Pritzker Prize-winner Thom Mayne to speak for Architecture Lecture Series March 3

Pritzker Prize-winning architect Thom Mayne, known for his innovative use of forms and materials, will present the 2008 Cannon Design Lecture for Excellence in Architecture & Engineering for the Sam Fox School of Design & Visual Arts.

The lecture is free and open to the public and begins at 6:30 p.m. Monday, March 3, in Steinberg Auditorium. A reception for Mayne will precede the lecture at 6 p.m. in Givens Hall, located immediately adjacent to Steinberg.

Born in 1944, Mayne was educated at the University of Southern California and Harvard University. In 1972, he co-founded the Southern California Institute of Architecture in Los Angeles, where he continues to teach, as well as Morphosis, one of the most prominent design practices in the United States.

Morphosis (meaning “to be in formation”) began as an informal and interdisciplinary collaborative, surviving on nonarchitectural projects such as graphics, furniture and interior design objects. Its first major commission — for the Sequoyah Educational Research Center in Pasadena, a school attended by Mayne’s son — evolved out of parent meetings and, in 1974, won a Progressive Architecture award, which helped to establish the firm on the national stage and led to a number of subsequent commissions.

Today Morphosis employs some 40 architects and designers and has completed buildings throughout the United States, Europe and Asia.

Major projects include the Dr. Theodore T. Alexander, Jr., Science Center School, a public elementary school and teacher-training program located within an historic armory (2004); and the Caltrans District 7 Headquarters (2004), a 1.2 million-square-foot government center in downtown Los Angeles. The latter, wrapped in a constantly changing mechanical sheathing, responds to outside conditions such as sunlight and temperature, appearing windowless in the day and nearly transparent at night.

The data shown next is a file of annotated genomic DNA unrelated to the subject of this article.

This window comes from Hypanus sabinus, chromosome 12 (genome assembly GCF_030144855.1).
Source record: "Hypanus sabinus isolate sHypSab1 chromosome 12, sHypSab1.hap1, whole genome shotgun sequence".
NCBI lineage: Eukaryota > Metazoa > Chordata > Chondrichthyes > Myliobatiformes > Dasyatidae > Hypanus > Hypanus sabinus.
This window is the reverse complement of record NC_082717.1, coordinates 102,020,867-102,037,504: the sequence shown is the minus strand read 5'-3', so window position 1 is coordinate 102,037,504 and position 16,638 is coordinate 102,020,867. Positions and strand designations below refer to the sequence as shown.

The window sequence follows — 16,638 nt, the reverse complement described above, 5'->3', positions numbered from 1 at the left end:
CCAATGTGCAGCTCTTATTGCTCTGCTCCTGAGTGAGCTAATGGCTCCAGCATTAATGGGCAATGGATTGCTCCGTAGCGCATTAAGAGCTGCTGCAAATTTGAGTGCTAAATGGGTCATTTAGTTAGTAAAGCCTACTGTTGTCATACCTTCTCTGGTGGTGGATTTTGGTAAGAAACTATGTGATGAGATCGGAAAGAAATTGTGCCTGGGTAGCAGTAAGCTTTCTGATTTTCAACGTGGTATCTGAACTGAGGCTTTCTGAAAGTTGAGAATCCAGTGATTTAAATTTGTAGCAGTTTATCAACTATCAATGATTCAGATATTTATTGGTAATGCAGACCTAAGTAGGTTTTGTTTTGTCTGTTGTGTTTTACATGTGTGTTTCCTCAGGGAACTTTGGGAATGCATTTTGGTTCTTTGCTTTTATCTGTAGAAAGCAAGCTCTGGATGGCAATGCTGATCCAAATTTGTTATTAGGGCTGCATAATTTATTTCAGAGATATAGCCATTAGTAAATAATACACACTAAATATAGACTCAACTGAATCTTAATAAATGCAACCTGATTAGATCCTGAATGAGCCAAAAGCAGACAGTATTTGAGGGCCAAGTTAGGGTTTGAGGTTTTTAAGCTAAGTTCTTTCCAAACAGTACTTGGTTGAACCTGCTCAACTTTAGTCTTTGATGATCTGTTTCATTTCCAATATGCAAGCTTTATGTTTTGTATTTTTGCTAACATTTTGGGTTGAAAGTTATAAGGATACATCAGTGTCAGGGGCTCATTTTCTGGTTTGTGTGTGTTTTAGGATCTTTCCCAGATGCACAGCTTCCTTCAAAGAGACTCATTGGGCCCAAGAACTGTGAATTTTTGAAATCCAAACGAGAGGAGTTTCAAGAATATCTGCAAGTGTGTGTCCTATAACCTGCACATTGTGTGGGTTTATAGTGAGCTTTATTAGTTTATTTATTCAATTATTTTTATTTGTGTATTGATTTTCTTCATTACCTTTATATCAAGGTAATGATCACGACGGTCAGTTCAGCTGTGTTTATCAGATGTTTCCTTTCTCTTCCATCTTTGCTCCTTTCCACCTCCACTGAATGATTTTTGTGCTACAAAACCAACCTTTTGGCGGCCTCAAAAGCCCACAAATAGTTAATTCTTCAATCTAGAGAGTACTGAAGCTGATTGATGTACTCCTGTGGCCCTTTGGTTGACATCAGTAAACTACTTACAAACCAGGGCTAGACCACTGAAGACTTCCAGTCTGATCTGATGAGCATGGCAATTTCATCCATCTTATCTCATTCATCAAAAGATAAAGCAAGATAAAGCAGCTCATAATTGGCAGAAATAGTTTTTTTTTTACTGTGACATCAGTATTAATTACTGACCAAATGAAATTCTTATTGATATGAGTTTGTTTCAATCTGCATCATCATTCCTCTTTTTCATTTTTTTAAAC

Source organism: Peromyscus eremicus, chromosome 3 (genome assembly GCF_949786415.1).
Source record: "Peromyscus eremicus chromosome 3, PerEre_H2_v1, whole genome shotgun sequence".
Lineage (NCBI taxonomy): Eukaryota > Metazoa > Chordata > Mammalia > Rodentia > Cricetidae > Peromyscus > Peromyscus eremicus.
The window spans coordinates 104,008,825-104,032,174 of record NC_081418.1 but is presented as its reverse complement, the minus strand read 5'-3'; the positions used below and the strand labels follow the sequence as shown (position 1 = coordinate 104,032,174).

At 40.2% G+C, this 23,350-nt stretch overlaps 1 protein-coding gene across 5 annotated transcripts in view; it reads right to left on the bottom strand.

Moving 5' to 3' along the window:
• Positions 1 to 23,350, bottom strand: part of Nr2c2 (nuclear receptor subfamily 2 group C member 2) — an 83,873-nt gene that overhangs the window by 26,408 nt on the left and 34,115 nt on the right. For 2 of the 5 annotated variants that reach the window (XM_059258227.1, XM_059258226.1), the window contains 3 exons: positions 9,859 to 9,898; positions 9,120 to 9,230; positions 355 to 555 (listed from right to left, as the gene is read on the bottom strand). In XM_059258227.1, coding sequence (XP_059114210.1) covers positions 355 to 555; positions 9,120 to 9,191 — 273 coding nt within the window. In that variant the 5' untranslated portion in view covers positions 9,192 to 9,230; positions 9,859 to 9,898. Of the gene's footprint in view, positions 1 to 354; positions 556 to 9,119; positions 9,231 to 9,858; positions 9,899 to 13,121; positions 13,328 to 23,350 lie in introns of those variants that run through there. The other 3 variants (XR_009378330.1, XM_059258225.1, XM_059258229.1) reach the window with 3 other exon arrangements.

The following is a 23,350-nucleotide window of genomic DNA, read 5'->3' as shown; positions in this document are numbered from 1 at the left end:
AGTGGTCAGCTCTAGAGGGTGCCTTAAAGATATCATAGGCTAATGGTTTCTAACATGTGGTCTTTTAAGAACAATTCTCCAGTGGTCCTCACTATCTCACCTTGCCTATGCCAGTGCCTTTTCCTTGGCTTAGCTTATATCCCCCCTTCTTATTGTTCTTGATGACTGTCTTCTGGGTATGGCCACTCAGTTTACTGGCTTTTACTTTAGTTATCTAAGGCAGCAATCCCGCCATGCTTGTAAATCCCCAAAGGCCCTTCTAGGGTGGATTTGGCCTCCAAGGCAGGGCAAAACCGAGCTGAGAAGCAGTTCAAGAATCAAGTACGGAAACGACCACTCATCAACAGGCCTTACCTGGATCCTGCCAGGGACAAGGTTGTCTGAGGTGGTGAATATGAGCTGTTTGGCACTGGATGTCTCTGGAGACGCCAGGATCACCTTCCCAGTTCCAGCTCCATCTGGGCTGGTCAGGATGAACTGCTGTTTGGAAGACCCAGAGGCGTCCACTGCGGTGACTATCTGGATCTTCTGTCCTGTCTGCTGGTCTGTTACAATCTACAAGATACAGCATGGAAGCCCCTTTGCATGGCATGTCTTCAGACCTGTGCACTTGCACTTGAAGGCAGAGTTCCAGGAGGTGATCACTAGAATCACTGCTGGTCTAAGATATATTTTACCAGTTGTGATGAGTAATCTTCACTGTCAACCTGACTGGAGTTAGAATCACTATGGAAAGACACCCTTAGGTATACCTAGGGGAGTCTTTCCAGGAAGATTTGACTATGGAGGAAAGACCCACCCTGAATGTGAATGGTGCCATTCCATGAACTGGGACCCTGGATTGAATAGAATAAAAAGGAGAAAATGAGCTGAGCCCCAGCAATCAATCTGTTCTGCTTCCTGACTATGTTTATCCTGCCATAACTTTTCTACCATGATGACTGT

“Mayne’s approach toward architecture and his philosophy is not derived from European modernism, Asian influences, or even from American precedents of the last century,” noted the Pritzker jury citation. “He has sought throughout his career to create an original architecture, one that is truly representative of the unique, somewhat rootless, culture of Southern California, especially the architecturally rich city of Los Angeles. Like the Eameses, Neutra, Schindler, and Gehry before him, Thom Mayne is an authentic addition to the tradition of innovative, exciting architectural talent that flourishes on the West Coast.”

The Pritzker Prize, which Mayne received in 2005, is generally considered architecture’s highest honor, equivalent to the Nobel Prize. In addition, Mayne and Morphosis have won more than 50 awards from the American Institute of Architects and have been the subject of group and solo exhibitions throughout the world, including a major retrospective at the Netherlands Architectural Institute in 1999. Their work has been collected in more than two dozen monographs, including the four-volume series “Morphosis: Buildings and Projects,” published by Rizzoli.

In addition to his work with Morphosis and the Institute of Architecture, Mayne currently holds a tenured professorship at the University of California, Los Angeles.

The talk comes as part of the Sam Fox School’s spring Architecture Lecture Series, sponsored by the College of Architecture and Graduate School of Architecture & Urban Design. For more information call 935-9300 or visit